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Author Topic: Phosphomolybdic acid in the Masson Trichrome stain  (Read 12343 times)

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Offline NScott

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Phosphomolybdic acid in the Masson Trichrome stain
« on: December 15, 2013, 09:18:11 AM »
Can hydrochloric acid substitute for phosphomolybdic acid in the Masson Trichrome stain?

I am trying to find out why or why not this would work. And I can't find any information in my book or on the internet.

Anything would help. Thank you!

Phosphomolybdic acid in the Masson Trichrome stain
« on: December 15, 2013, 09:18:11 AM »

Offline gula

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Re: Phosphomolybdic acid in the Masson Trichrome stain
« Reply #1 on: December 16, 2013, 01:40:46 PM »
Phospmolybdic acid is a polyacid with high molecular weight. there are diffrent theories about the background. One is the "Rate of staining" theory from Baker. The smallest dye is the first at the binding sites and will stain the whole tissue, then the next-bigger follows and displaces the smaller one in the "loose" areas like collagen. Baker (1958) ranges the dye-sizes Biebrich Scarlet, then !PMA! and the anilinblue (as a conglomerat). So here it is important, that Baker looks at PMA as a colorless dye. In fact the molecular weight of PMA (1825) is much higher than that of anilinblue.
Onother theory from Puchtler says, that PMA works as a bridge between collagen and anilinblue. Collagen is a basic glycoprotein and binds acid dyes. Puchtler says that PMA has a bigger affinity to collagen than Biebrich Scarlett and displaces it. But afterwards it still sticks on the collagen, when anilinblue reaches it. Anilinblue has basic aminogroups and can be seen as amphoteric dye. Puchtler says, anilinblue binds over the basic sites onto the PMA on the collagen.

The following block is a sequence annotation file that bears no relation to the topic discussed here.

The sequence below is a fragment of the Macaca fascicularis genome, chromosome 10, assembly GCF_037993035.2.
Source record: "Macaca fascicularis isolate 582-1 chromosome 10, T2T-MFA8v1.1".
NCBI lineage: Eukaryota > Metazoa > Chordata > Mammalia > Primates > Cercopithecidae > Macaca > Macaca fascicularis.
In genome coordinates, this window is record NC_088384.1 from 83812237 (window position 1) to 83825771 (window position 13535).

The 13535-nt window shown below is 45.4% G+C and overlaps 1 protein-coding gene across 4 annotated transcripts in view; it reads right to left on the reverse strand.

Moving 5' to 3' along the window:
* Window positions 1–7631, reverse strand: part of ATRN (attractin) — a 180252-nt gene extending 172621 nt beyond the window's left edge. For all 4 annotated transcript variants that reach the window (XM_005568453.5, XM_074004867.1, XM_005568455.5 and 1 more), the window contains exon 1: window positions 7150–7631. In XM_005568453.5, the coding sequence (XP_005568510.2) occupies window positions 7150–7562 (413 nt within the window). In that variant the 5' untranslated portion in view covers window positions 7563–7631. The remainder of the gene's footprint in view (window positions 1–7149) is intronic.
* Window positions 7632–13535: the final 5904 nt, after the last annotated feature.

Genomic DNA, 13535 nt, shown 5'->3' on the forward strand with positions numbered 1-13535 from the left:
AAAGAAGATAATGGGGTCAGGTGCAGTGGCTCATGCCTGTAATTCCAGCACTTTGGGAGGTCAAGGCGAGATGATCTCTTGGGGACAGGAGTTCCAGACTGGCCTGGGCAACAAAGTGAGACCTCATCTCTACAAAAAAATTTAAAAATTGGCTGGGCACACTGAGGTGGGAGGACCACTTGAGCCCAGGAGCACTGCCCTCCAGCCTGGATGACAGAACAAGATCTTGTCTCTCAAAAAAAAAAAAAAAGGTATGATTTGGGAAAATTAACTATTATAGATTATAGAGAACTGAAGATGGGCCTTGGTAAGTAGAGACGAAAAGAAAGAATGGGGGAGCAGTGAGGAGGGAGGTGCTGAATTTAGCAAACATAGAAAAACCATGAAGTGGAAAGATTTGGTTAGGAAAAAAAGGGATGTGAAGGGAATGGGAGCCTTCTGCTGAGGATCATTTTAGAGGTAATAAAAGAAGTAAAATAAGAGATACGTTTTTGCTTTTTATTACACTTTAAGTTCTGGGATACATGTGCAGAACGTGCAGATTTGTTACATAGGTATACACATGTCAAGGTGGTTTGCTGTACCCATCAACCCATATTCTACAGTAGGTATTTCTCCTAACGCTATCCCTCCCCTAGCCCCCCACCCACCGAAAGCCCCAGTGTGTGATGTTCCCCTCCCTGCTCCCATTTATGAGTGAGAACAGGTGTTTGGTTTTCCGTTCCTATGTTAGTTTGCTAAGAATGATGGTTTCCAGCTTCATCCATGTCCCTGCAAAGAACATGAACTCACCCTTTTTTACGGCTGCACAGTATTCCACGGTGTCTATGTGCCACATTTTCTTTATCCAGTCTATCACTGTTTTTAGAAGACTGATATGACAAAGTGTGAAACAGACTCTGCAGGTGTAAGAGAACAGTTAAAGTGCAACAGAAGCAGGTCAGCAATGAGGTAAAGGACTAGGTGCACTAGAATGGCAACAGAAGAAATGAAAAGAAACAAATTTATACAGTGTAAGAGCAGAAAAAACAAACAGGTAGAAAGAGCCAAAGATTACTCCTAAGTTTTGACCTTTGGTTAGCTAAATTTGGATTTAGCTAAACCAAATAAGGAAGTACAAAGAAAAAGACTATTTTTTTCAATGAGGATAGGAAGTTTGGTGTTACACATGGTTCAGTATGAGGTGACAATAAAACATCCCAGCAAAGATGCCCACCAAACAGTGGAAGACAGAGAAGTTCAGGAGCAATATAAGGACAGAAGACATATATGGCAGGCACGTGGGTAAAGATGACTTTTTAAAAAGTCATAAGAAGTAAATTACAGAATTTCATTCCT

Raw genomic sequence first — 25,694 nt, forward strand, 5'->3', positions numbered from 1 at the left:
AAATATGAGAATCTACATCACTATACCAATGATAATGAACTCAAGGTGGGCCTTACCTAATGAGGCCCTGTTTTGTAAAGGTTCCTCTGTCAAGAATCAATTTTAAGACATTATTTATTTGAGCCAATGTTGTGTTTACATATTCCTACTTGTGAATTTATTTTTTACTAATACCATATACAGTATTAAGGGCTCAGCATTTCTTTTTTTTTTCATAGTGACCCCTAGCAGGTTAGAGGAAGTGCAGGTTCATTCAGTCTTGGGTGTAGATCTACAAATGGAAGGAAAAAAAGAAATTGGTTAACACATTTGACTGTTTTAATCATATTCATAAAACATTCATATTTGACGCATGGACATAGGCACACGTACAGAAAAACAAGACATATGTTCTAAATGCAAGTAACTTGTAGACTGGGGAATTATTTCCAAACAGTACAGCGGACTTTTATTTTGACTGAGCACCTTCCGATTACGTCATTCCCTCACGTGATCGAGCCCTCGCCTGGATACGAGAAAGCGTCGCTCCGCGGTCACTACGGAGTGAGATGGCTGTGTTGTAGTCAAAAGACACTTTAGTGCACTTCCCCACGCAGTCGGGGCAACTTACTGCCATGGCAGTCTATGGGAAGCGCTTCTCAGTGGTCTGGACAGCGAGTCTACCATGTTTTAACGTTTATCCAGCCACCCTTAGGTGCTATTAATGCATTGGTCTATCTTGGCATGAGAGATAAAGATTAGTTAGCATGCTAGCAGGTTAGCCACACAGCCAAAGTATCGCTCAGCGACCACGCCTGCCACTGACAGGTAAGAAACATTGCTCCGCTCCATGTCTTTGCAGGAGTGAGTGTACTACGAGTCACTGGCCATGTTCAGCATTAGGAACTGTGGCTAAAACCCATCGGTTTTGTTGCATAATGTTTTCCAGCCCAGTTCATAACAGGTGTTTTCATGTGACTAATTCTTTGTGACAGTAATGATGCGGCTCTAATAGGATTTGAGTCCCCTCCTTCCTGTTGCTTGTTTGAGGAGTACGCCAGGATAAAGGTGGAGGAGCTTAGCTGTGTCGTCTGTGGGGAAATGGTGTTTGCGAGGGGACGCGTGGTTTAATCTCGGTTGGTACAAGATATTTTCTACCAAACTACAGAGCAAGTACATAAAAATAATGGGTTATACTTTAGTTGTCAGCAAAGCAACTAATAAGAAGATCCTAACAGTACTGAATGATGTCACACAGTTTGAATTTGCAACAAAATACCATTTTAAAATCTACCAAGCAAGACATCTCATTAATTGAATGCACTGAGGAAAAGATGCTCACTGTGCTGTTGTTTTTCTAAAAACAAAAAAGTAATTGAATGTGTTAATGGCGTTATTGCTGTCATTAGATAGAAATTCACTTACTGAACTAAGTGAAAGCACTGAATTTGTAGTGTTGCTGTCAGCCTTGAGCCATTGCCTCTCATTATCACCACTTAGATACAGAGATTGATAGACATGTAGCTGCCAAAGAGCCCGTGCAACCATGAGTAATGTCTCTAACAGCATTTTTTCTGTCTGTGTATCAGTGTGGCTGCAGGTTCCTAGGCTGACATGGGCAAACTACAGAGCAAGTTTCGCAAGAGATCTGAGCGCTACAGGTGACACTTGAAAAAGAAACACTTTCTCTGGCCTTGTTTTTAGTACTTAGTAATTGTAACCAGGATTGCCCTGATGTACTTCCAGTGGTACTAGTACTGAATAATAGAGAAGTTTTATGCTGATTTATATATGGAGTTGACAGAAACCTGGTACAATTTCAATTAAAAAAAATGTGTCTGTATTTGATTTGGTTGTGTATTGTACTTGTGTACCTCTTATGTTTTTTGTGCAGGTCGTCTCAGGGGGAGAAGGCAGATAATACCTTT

Paul Prento made some experiments with VanGieson-stain. He came to the result, that it is a matter of binding-type (electrostatic, hydrogenbonds, hydrophobic interaction) which substrate "likes" which dye.
PMA can be used as single reagens before the dyes, "between" the dyes or as mixture within the dye-solution. If you put it before the dyes, you can decrease the red colour and enhance the blue color. So the cytoplasmic dye is hampered to bind, but the collagen-dye binds better. With Masson-Trichrom you can increase the brightness of the cytoplasmic colour by prolonging the PMA. Used in the dye-mixture it acts similar, the longer the brighter.

So I think this special characteristics cannot be copied by hydrochloric acid. But experiments showed, that PMA is not necessary at all to give the quite same results. (?) Probably the truth is a mixture of all theories.

P. Prento 2001; A contribution to theory of biological staining based on the principals of structural organisation of biological macromolecules (Biotechnic and Histochemistry)
(16)   Puchtler H., Isler H; The Effect of phosphomolybdic acid on the stainability of connective tissue by various dyes; J. Histochem.Cytochem 1958
(32)   Prento P., Van Gieson‘s picrofuchsin. The staining mechanisms for collagen and cytoplasma, and an axamination of the dye diffusion rate model of differential staining. Histochemistry, 1993 Feb;99(2):163-74